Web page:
The Power of the Protest: A Series of Student-led Coalition in the Face of Political Crisis

Edited by Tasmiyah Randeree

The Ford government’s announcement regarding changes to the Ontario Student Assistance Program (OSAP) sent shockwaves among post-secondary students, student unions and levies across the province. In an announcement made on Thursday, January 17th, Progressive Conservative MPP, Merilee Fullerton announced that tuition will be slashed by 10 percent, eliminating non-needs-based grants and ‘free tuition’ introduced by the previous Liberal government in 2017. Students are also given the option of opting out of ancillary fees which include student unions, groups and publications. While students are already given the option to opt out of some fees, the mandate under the revised OSAP plan grants the provincial government into deciding mandatory fees that fit under their agenda. As a result, student unions and groups are at risk of losing funding to provide services such as catered meals, on-site printing and student events. Student publications are at risk of funding as well, threatening the quality of student journalism and campus coverage. The provincial government was met with criticism especially for not consulting with student groups prior to making the announcement.

Fullerton’s announcement comes after Auditor General, Bonnie Lysyk found that the program could cost $2 billion annually by 2020/2021.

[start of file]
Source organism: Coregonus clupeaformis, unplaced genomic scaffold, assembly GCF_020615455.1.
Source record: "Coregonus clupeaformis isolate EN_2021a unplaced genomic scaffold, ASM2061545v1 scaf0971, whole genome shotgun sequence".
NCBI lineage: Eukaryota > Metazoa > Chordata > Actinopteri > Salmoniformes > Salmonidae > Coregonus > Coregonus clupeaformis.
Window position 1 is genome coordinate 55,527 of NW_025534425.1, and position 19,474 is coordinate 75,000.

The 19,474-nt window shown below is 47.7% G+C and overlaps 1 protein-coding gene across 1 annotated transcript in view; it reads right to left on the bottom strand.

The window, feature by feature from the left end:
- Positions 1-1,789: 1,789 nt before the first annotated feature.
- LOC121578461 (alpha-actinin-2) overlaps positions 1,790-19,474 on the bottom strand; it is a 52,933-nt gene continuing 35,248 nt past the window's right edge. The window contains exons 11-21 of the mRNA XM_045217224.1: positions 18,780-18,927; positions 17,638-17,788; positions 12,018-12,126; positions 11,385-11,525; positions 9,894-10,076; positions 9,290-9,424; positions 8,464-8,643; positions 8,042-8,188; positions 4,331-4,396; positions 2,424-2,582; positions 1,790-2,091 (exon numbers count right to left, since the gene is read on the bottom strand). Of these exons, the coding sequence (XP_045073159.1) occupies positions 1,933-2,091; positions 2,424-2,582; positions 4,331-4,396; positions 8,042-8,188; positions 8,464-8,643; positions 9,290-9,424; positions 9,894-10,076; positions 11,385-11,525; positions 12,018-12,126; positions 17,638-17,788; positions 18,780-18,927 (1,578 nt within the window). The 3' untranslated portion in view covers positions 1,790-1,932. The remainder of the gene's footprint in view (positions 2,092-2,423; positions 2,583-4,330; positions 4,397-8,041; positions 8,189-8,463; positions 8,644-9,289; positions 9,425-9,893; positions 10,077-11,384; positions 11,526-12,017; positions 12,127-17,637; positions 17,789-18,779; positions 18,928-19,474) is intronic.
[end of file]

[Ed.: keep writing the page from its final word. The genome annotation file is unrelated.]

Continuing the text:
Calls for Immediate Action

Within 24 hours of that unexpected announcement, student activists and politicians alike gathered to organize several rallies and protests in response to the government slashing free tuition. The Canadian Federation of Students (CFS) organized a protest on January 18th with thousands of students marching to Queen’s Park from University Ave, decrying the massive changes made to OSAP. Students held witty handmade signs, several jabbing at Premier Doug Ford’s short-lived academic career at Seneca College.

Students also turned to social media to express frustration on the revised policy, creating student advocacy groups and pages. Students for Ontario, a student-led coalition group, was created by several UofT students, boasting over 710 members. The group also posts several event pages regarding rallies and protests across the province. A province-wide march for students’ rights will be held on February 4th in collaboration with several university student unions and advocacy groups.

 

A distant cry from the sidelines

Not much has changed in the realm of student politics against sweeping political action. For many, the protests against the Ford government echo a similar 2012 phenomenon. Students from Quebec protested tuition hikes after Liberal Premier, Jean Charest, released a proposal to increase tuition from $2168 to $3793 from 2012 to 2018. Photographs captured the tense scene between officers and student activists, utilizing methods such as tear gas and pepper spray. Students also went to extremes, causing public havoc by placing smoke bombs in Montreal’s subway and breaking windows at the University of Montreal. The government also passed Bill 78, an emergency law which banned protesting near university grounds and required police presence at large protests, in an attempt to settle down the protests. Protests continued on for months until the following academic year when students returned to classes. The Parti Quebecois was later elected, halting any tuition hikes and changes.

The red square still stands as a symbol of protest against tuition changes, mainly used in both the 2005 and 2012 Quebec protests.

 

What’s next?

Students can only hope that enough action on their part can lead to immediate change on the provincial government’s part. Though, with enough protests, time and time again, has the government really learned their lesson?